Recently, some manufacturers have been installing extended life antifreeze in their cooling systems. This type of coolant contains special additive packages that can extend coolant life up to five years or 100,000 miles and can be used in any old or new vehicle where long-term protection is desired - providing that the old coolant is completely flushed out the system before you install the extended life coolant. But before changing over to extended life antifreeze or changing the coolant recommended by the manufacturer (Volvo, for example, uses a special phosphate-free coolant in its cars even though it is green and looks like conventional coolant), check with a reputable automotive specialist or your dealer.
Generally speaking, regular (non-extended life) coolants need to be replaced about every two years to offset the overheating, corrosion and freezing problems mentioned above. Postponing this maintenance will actually accelerate the corrosion process, rather than inhibit it.
As is the case when changing brake fluid, there is a difference between a "drain and fill" and a complete coolant flush. We do not advocate just draining old antifreeze and then topping off the radiator. In brief, the effects of the "new" fluid will quickly loose its effectiveness because whatever "old" fluid that was not drained will contaminate it.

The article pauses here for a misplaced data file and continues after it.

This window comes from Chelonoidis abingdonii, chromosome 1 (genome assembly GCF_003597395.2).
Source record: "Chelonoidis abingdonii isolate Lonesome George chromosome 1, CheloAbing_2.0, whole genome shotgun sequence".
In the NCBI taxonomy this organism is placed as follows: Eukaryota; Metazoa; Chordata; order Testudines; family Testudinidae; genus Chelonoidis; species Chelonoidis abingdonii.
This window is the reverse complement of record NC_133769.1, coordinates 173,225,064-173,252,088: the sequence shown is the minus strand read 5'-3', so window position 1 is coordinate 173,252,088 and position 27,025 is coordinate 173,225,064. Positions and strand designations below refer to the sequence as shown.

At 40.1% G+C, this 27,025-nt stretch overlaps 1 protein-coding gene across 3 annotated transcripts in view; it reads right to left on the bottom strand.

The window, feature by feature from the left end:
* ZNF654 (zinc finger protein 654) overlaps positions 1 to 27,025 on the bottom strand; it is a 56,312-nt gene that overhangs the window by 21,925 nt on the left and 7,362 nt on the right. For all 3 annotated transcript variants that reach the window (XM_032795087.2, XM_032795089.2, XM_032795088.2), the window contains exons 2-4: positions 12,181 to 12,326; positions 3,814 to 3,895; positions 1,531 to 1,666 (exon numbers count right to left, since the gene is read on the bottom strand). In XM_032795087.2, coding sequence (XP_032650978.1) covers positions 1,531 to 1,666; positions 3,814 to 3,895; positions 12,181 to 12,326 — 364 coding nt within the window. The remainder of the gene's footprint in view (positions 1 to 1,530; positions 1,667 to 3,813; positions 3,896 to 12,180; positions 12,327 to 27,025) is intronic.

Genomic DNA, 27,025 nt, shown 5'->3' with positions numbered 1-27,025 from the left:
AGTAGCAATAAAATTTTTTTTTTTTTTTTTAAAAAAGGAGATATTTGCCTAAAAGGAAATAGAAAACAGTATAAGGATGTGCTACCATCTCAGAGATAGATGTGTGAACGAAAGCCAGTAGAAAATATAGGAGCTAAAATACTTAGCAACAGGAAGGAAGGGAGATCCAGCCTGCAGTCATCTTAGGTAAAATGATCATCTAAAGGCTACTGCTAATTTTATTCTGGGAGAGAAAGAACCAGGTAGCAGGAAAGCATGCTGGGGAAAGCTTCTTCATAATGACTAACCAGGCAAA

Mildmay Automotive uses a state-of-the-art machine, BG's CT2 Coolant Transfusion System, to completely flush old coolant from the radiator, engine block and all hoses. We first inspect the radiator cap, drain valve, overflow reservoir, and all connections for deterioration before adding a cooling system flush additive to the existing coolant. The additive is allowed to circulate throughout the entire system for about 20 minutes (it essentially removes tough organic deposits that result from oil fouling, grease and glycol oxidation residues). The bypass valve on the CT2 is then opened and the old antifreeze is back-flushed from the engine's cooling system. This is the preferred method of replacing the old fluid since back-flushing removes scale and debris not accessible when the coolant flows in the normal direction. As the old antifreeze is forced out of the cooling system, the BG machine simultaneously introduces new fluid. Once all the old antifreeze has been replaced, we simply reconnect the hoses.
As a matter of routine, Mildmay Automotive also adds a cooling system conditioner whenever we flush a cooling system. This conditioner contains a balanced combination of pH buffering ingredients that act as acid neutralizers and work in conjunction with the coolants inhibitors to prevent corrosive damage to cooling system components. It also contains anti-foaming agents that help prevent bubbling in the system as well as oxide-forming ingredients that prevent corrosion of aluminum surfaces such as the radiator and the cylinder heads.
As part of our customer service program, Mildmay Automotive inspects and tops off all vital fluids on every car we work on - including the antifreeze. But we usually don't test the coolant unless asked. If you don't remember when you last changed the antifreeze, or if you recently acquired a used car with no maintenance history, then we recommend having the fluid tested with a hydrometer. Hydrometers measure the specific gravity of the coolant, or in layman's terms it tells you how acidic the antifreeze is and if it needs to be replaced. You can stop by virtually any automotive shop to have the coolant tested. This time of year is a good time to check the condition of this vital fluid - before the heat of the summer sets in.